At the end of December 2014 we published a post recapping our year at Firmsconsulting and providing a brief overview of our plans for 2015. We want to provide an update on our plans for 2015 so you know what to expect and how we are keeping to that schedule.
More importantly, if you want us to change the schedule or our priorities, you can comment and let us know. We are going to focus this update on just one area where we need some guidance from readers.
We are planning to work on 4 studies this year.
We need to know which should be the next two studies. If you look at our header and footer, under executive programs, we have listed all the studies we have negotiated with clients. The start dates for some of those studies have not been set and we can move them based on reader popularity.
Every time someone subscribes for updates on a study, we view that as a vote for the study.
We try to do the studies with the most votes first.
We need you to vote.
As it stands, this is the top 4 studies based on your votes:
Based on this voting, the operations study is the next study we will release. That outcome was a little surprising. We suspect it is the most popular because most readers have not taken the time to vote.
So, by default operations moved to the top of the list. We also think many readers are confusing operations with implementation. This post will provide some details on implementation studies so you can understand the differences better and decide if you really do prefer the operations study over the implementation study.
We feel implementation skills are more important than operations skills. Every executive in every organization needs implementations skills. This involves setting goals, change management, embedding new cultures, overhauling systems and processes. In essence, it means helping your company/client generate the $xM benefits that was promised.
Every single executive client we have will understand their biggest obstacle is implementing recommendations. In a corporate environment, you get promoted for getting results. You do not get promoted for strategy analyses and recommendations which you fail to implement.
We are working on creating the most comprehensive implementation toolkit in the world, which we will roll out for the power sector implementation study.
We are working with Bain and McKinsey Implementation Group coaching clients to ensure the toolkit exceeds the quality of the material available in those firms. Therefore, we remain excited about this study and toolkit.
The implementation study will contain over 350 videos and power point guides. The accompanying toolkit will contain well over 100 videos and power point guides. That is >450 videos in total. That is a deeply comprehensive program. To give you a sense of some of the differences between implementation and operations, we have attached some screenshots from the videos.
Once you review these implementation slides and believe it will be useful, please vote by subscribing to this study and comment below. We use the comments to help us think of missing elements in the studies and tool kits.
In this exhibit we explain the fundamental difference between operations and implementation. They are frequently confused but are not the same in any way.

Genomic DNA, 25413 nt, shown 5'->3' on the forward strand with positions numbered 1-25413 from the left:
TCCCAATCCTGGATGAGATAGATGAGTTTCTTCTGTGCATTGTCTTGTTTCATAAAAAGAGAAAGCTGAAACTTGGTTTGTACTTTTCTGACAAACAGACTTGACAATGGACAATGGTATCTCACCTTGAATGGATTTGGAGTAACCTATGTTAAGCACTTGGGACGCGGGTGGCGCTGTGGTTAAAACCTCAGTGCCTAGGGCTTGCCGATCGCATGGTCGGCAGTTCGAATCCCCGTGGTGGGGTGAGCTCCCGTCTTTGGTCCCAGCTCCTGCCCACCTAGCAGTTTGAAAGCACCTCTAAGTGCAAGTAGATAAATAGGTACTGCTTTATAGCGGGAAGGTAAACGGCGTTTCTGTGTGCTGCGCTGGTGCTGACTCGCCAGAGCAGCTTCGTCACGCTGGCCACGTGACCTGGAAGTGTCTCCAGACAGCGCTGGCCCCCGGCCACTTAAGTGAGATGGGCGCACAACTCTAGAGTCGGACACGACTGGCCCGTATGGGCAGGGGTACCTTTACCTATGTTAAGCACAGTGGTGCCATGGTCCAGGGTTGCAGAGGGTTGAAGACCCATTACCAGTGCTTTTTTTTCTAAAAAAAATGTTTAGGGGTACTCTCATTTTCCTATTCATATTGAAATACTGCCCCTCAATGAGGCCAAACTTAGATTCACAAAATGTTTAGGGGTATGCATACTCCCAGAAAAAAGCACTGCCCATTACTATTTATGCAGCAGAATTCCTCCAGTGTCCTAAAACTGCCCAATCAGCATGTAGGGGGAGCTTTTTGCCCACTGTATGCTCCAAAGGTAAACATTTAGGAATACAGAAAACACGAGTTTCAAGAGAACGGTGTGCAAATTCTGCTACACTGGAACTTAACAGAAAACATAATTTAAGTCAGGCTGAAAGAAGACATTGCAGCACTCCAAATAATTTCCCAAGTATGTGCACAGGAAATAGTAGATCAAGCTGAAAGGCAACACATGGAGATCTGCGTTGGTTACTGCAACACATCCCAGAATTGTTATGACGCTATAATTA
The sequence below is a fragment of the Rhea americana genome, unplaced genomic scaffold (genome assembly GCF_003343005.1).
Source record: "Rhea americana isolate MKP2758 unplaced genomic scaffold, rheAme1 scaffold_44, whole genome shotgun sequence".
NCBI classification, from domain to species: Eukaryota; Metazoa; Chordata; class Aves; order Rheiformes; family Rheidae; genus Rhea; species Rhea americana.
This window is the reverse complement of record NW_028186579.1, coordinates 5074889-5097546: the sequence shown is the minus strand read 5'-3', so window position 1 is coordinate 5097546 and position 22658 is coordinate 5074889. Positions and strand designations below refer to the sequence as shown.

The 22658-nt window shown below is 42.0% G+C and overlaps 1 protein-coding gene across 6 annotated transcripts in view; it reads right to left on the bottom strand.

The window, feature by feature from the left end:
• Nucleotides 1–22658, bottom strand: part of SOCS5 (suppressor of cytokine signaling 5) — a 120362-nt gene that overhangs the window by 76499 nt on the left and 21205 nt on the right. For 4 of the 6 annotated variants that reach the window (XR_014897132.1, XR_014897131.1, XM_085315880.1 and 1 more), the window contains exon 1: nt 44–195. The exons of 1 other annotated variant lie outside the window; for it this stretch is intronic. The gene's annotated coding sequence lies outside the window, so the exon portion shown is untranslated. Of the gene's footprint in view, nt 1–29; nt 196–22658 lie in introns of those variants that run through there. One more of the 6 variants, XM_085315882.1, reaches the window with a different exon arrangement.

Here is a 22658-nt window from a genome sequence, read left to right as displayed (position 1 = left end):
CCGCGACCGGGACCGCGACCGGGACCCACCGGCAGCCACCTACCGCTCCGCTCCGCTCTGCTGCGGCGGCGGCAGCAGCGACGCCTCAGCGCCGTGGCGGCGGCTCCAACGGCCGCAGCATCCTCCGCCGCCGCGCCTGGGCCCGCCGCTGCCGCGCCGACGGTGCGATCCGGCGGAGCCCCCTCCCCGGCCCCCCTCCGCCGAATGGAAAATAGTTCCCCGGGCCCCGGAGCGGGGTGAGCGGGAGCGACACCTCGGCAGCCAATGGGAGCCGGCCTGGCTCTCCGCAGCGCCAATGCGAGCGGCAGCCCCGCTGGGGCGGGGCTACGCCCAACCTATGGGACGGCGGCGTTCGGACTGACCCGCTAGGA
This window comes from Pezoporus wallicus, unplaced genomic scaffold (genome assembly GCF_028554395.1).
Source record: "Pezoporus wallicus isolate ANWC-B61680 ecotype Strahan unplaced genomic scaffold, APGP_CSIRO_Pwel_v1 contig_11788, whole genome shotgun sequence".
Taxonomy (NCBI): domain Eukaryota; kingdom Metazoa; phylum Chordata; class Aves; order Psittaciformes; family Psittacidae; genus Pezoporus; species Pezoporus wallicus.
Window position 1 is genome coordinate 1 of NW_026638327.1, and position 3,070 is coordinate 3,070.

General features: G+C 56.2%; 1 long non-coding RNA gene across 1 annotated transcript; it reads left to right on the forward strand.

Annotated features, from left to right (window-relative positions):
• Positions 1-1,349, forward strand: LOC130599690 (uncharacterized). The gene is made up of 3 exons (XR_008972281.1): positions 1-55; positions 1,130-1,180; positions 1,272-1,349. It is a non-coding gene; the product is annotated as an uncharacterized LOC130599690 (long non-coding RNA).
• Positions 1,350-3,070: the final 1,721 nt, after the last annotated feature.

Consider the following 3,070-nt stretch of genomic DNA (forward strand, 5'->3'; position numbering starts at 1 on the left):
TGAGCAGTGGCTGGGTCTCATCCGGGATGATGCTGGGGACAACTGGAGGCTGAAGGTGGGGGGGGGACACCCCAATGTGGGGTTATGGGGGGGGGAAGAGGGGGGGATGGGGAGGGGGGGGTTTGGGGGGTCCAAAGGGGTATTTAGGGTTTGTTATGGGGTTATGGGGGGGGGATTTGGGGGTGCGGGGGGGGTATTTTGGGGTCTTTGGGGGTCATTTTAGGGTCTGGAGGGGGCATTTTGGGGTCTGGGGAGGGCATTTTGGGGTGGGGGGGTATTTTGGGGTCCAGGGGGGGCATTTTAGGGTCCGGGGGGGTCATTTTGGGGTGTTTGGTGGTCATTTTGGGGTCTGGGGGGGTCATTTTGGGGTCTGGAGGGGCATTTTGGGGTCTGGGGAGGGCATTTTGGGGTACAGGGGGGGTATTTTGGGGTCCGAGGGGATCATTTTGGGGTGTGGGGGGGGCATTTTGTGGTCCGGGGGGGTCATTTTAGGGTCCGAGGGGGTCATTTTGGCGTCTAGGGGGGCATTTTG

This exhibit explains the overall, high-level implementation approach. There is a lot of details that sit behind each block. In fact, the block on “Design Implementation” contains well over 100 power point slides since there are so many different implementation techniques and tools to overcome resistance from employees.
This exhibit pretty much sums up the main chart the client is interested in. At the start of an implementation, the client tracks adherence to the activities. The client does this since it is too early to track the banked benefits. However, as the study progresses the implementation will focus more on the banked benefits versus the activities initially outlined for the implementation.
This is because things always change throughout the implementation and sticking to initial activities makes little sense when the situation on the ground is fluid. Sticking to the financial targets, however, is the primary goal of the client.
The exhibit below is a simplified version of a more detailed map. We list every single type of resistance a client could display over the course of the study, along with the toolkit to overcome that resistance. This is probably the most important part of the toolkit. There is a significant amount of material walking subscribers through use of the tools.
This final exhibit highlights just one of the five possible roll out options for implementation. The “Big Bang” approach works very well during crises where there is no choice but to execute the roll-out across the entire country at one time.
As you can see, this is a very comprehensive study and toolkit.
However, if we release the studies based on the votes alone, it would seem the implementation study is not as popular and will not be released anytime this year. So please vote to help us know which studies to release.
So, to recap: 4 studies are planned for 2015 but we need you to tell us which one’s should be released first by registering for the implementation study or any other study you prefer.
If the implementation study and toolkit is not what our readers find useful, we will likely decline the opportunity to run the power sector implementation study. This would be a pity because we believe implementation is a core skill to learn and is a priority of every major consulting firm today.